When the stomach lining has an acute or chronic inflammation, the resulting condition is known as gastritis. Typically, this happens and causes only mild symptoms. The symptoms can vary depending on the cause of the irritation.
The cases caused by ulcers tend to be more severe and have worse symptoms. This condition can also cause abdominal bloating, belching, nausea and vomiting, as well as sensations of burning or fullness in the upper abdomen. Severe cases can lead to serious bleeding, which can also result in blood in the individual's stools or vomit.
Gastritis is most commonly caused by an infection of Heliobacter pylori bacteria, which is also the primary cause of ulcers. Other things that can cause gastritis include drinking too much alcohol, smoking and the long-term use of non-steroidal anti-inflammatory drugs (NSAIDs) such as ibuprofen and aspirin. Gastritis is also known to develop after severe stresses such as an injury or major surgery, burns or serious infections.
Gastritis can sometimes be prevented by avoiding alcohol and smoking. For people who need to take corticosteroids or anti-inflammatory medications over long periods of time, it is imperative to learn from a physician how to guard the stomach against damage.
It may help to avoid foods that prove irritating to the stomach lining, such as those that are fatty or spicy, as well as very acidic foods or drinks.
This condition can be diagnosed in various ways, including a stool test that will detect blood in the stool. Other tests include breath tests, biopsies and cultures which can detect the prsence of H. pylori bacteria in the digestive tract. Blood tests can reveal low red blood cell counts, which are also indicative of anaemia caused by bleeding.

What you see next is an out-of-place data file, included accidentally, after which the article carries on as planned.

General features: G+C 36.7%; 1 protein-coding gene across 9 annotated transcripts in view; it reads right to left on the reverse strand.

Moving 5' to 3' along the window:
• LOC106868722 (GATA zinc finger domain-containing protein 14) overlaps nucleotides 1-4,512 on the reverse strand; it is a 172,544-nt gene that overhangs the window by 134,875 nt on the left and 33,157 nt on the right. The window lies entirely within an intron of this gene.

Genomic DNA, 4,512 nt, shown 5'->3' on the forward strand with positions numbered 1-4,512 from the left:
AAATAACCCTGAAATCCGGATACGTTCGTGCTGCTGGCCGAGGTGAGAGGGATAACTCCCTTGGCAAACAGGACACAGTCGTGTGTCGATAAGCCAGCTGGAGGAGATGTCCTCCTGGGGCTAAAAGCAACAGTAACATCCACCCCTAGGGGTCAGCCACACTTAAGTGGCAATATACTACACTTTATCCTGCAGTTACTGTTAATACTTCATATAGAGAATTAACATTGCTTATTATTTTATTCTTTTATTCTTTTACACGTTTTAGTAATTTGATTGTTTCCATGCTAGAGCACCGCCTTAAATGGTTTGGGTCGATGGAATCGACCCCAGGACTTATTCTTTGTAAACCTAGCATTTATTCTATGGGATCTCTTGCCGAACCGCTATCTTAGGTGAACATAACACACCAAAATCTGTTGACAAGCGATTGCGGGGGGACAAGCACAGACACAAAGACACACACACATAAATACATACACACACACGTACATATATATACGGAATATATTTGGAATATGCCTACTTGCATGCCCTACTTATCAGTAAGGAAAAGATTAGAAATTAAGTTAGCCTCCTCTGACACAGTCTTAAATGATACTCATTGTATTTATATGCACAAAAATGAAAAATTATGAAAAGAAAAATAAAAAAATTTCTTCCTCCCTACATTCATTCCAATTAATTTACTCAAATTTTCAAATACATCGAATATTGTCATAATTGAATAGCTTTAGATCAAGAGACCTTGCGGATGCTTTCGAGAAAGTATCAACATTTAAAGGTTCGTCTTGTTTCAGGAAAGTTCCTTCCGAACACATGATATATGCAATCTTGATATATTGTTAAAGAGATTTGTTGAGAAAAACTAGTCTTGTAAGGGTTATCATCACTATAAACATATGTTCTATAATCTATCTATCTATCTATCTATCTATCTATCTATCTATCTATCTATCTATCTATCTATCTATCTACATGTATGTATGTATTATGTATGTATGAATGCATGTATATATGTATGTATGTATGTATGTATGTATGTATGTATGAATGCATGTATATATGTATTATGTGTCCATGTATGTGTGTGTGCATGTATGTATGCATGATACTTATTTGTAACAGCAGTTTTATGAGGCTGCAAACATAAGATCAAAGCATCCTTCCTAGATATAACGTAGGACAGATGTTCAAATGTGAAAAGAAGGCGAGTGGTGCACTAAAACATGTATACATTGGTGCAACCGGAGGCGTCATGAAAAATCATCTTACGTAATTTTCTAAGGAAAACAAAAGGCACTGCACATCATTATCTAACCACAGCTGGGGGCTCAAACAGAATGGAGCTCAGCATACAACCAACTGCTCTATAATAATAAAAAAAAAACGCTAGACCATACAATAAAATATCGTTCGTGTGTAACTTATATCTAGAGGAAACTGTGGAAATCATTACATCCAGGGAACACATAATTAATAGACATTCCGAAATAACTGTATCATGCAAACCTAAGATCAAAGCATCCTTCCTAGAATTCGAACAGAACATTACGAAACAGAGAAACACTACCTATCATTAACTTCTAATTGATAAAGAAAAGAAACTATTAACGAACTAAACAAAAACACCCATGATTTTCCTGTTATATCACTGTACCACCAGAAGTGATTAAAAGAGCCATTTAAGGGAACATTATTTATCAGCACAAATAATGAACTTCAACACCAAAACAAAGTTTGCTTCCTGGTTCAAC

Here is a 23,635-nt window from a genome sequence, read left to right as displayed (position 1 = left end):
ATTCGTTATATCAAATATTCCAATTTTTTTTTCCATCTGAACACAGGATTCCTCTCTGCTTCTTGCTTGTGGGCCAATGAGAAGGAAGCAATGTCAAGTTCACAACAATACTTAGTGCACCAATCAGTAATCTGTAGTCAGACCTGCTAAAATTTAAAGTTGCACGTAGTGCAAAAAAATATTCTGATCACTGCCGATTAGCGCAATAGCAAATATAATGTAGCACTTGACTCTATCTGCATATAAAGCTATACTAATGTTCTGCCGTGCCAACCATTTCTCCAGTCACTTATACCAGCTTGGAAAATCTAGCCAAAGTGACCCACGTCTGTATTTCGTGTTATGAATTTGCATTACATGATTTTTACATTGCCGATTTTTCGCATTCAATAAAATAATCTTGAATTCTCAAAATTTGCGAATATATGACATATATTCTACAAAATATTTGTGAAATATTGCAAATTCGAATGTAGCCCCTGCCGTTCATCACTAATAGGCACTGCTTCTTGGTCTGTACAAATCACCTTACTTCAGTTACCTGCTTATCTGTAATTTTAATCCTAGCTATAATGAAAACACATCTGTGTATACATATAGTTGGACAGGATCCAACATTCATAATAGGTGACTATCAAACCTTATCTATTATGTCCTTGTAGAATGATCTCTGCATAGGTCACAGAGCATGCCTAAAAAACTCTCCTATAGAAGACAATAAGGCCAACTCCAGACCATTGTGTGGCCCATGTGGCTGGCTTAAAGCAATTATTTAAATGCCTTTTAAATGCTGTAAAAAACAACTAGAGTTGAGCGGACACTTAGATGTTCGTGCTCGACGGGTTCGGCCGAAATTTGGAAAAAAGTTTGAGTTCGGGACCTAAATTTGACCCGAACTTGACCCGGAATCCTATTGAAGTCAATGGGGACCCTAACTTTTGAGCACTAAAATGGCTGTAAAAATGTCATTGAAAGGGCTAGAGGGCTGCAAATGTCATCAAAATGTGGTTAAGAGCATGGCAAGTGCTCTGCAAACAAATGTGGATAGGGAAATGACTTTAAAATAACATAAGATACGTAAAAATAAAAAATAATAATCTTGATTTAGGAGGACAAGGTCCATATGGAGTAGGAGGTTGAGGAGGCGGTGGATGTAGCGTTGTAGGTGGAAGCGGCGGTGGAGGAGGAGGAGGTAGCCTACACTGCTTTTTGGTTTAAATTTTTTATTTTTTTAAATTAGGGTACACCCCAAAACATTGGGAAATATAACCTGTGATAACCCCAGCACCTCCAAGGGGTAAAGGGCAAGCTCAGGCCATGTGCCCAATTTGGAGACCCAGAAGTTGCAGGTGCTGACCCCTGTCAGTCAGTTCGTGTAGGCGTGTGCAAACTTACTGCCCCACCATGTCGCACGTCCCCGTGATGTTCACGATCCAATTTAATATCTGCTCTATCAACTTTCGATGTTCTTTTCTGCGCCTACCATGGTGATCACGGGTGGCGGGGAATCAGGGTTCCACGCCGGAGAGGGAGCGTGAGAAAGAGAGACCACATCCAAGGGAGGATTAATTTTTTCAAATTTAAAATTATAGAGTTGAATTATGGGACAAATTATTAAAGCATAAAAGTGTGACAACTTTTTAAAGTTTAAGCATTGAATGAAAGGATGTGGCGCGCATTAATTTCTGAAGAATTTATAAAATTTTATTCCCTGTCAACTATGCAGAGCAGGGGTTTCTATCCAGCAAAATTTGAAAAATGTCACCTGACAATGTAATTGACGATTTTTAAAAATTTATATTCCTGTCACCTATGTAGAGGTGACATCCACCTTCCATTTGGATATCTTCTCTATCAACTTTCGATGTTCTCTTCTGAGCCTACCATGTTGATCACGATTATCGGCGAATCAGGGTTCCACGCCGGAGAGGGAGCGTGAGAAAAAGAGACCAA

An upper GI series of X-rays may be called for, along with endoscopic exams of the stomach. During this test, a thin, flexible tube with a light and camera on its tip is passed down through the throat into the stomach to take images. The tube can also obtain tissue specimens for biopsy or cultures.
Who is at Risk?
Those people at risk include individuals who:
- Are over the age of 60
- Abuse alcohol
- Have pernicious anaemia
- Undergo radiation treatments
- Are long-term users of NSAIDs
- Have digestive disorders
- Are stricken with lymph system diseases
- Have experienced severe stress, such as a head injury, surgery, respiratory problems or organ failure
Changes in diet and lifestyle can help to relieve gastritis, and the use of medication may cure it. Important steps in controlling gastritis are to give up smoking and alcohol, as both irritate the stomach and can lead to further inflammation.
Avoid fatty, spicy and acidic foods until the condition is healed. some people should also avoid citrus foods, caffeine and black tea.
Some individuals find sipping warm drinks help soothe the stomach. There may be a desire to drink warm, sweetened milk, which soothes digestive discomfort and uneasiness.
Because many people suffering from this condition experience a loss of appetite, it may help to eat several small meals throughout the day to try to avoid irritating the mucosa.
Drinking plenty of water and other bland liquids can help preven dehydration during this condition. Eat food that is well cooked and easily digested. For acute cases of this disease, soft foods such as rice porridge or chicken soup are good choices.
Natural treatments to try include:
- Probiotics to heal the mucosa and help antibiotics work more effectively
- 500 mg of mastic gum three times a day
- Drinking 3 cups of fresh chamomile tea daily
- Slippery elm
- Eating soluble fibre such as oats, oat bran, dried beans and peas, barley, apples and flax seeds
- Herbs, including licorice, marshmallow, plantain, ribwort, coltsfoot and Irish moss.
- Bratman, S. The Alternative Medicine Ratings Guide: an expert panel rates the best treatments for over 80 conditions, Prima Health A Division of Prima Publishing (1998)
- Brown, L. Alternative Medicine, NTC/Contemporary Publishing (1999)
- Deepak Chopra, M.D. Alternative Medicine: The Definitive Guide, Celestial Arts (2002)
- Servan-Schreiber, D. The Encyclopedia of New Medicine: Conventional & Alternative Medicine For All Ages, Rodale International Limited (2006)
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